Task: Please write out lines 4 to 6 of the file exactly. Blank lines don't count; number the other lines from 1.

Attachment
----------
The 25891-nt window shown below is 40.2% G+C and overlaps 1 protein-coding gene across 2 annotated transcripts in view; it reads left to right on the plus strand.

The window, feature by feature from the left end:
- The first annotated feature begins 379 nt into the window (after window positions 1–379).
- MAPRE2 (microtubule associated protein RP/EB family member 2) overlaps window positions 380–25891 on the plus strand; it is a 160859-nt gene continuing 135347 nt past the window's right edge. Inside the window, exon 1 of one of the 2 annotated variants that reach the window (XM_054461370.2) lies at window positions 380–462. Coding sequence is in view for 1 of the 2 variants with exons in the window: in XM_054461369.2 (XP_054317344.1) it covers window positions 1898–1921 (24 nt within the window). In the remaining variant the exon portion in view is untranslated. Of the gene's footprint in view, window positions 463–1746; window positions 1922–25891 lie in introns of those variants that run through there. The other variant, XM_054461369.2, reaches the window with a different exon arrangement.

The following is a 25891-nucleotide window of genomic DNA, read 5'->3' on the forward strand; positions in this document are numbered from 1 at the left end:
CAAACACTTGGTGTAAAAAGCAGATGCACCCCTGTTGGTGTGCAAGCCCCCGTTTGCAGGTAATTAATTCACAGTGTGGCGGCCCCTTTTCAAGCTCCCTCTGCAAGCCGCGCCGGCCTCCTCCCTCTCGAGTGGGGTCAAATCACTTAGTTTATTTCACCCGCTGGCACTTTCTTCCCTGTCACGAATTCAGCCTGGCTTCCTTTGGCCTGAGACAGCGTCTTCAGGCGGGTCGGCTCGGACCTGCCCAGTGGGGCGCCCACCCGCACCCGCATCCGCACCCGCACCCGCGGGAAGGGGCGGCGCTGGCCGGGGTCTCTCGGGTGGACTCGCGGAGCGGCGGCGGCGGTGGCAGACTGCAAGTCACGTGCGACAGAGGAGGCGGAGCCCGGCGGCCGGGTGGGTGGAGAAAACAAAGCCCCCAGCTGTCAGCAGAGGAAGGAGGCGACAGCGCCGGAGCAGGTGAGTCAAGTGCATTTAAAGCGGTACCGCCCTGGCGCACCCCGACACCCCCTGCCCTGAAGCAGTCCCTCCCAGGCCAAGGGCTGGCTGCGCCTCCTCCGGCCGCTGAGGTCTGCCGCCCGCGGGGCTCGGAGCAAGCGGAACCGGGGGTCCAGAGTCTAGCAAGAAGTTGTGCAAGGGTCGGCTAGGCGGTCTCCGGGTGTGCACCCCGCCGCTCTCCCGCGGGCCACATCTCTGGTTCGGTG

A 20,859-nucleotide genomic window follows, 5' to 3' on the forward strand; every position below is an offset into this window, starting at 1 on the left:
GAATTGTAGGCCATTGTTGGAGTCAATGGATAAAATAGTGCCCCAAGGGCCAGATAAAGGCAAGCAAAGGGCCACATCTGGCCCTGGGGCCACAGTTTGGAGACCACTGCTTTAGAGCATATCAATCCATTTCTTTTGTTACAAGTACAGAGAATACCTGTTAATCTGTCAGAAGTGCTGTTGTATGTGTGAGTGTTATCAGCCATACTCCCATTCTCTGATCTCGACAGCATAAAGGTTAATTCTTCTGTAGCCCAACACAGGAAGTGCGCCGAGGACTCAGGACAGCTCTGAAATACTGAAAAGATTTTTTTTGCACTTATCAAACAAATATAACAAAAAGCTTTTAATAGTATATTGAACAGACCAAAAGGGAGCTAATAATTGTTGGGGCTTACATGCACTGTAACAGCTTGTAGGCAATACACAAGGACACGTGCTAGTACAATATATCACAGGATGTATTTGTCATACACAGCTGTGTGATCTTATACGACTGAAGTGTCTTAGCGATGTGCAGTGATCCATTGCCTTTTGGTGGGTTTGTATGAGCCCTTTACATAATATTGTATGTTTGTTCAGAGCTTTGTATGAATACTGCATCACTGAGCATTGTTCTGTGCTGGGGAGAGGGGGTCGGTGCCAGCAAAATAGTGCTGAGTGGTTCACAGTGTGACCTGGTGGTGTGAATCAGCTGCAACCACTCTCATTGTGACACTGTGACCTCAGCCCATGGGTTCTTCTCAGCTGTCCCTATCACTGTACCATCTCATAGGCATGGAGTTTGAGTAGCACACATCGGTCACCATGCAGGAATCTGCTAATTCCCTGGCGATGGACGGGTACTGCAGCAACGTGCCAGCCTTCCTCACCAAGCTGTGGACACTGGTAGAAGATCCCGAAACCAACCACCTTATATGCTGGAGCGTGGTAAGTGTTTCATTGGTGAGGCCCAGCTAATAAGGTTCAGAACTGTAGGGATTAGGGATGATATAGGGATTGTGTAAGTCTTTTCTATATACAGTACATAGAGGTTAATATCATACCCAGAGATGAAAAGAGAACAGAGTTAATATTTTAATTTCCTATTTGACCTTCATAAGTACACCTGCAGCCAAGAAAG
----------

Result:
- MAPRE2 (microtubule associated protein RP/EB family member 2) overlaps window positions 380–25891 on the plus strand; it is a 160859-nt gene continuing 135347 nt past the window's right edge. Inside the window, exon 1 of one of the 2 annotated variants that reach the window (XM_054461370.2) lies at window positions 380–462. Coding sequence is in view for 1 of the 2 variants with exons in the window: in XM_054461369.2 (XP_054317344.1) it covers window positions 1898–1921 (24 nt within the window). In the remaining variant the exon portion in view is untranslated. Of the gene's footprint in view, window positions 463–1746; window positions 1922–25891 lie in introns of those variants that run through there. The other variant, XM_054461369.2, reaches the window with a different exon arrangement.

The following is a 25891-nucleotide window of genomic DNA, read 5'->3' on the forward strand; positions in this document are numbered from 1 at the left end:
CAAACACTTGGTGTAAAAAGCAGATGCACCCCTGTTGGTGTGCAAGCCCCCGTTTGCAGGTAATTAATTCACAGTGTGGCGGCCCCTTTTCAAGCTCCCTCTGCAAGCCGCGCCGGCCTCCTCCCTCTCGAGTGGGGTCAAATCACTTAGTTTATTTCACCCGCTGGCACTTTCTTCCCTGTCACGAATTCAGCCTGGCTTCCTTTGGCCTGAGACAGCGTCTTCAGGCGGGTCGGCTCGGACCTGCCCAGTGGGGCGCCCACCCGCACCCGCATCCGCACCCGCACCCGCGGGAAGGGGCGGCGCTGGCCGGGGTCTCTCGGGTGGACTCGCGGAGCGGCGGCGGCGGTGGCAGACTGCAAGTCACGTGCGACAGAGGAGGCGGAGCCCGGCGGCCGGGTGGGTGGAGAAAACAAAGCCCCCAGCTGTCAGCAGAGGAAGGAGGCGACAGCGCCGGAGCAGGTGAGTCAAGTGCATTTAAAGCGGTACCGCCCTGGCGCACCCCGACACCCCCTGCCCTGAAGCAGTCCCTCCCAGGCCAAGGGCTGGCTGCGCCTCCTCCGGCCGCTGAGGTCTGCCGCCCGCGGGGCTCGGAGCAAGCGGAACCGGGGGTCCAGAGTCTAGCAAGAAGTTGTGCAAGGGTCGGCTAGGCGGTCTCCGGGTGTGCACCCCGCCGCTCTCCCGCGGGCCACATCTCTGGTTCGGTG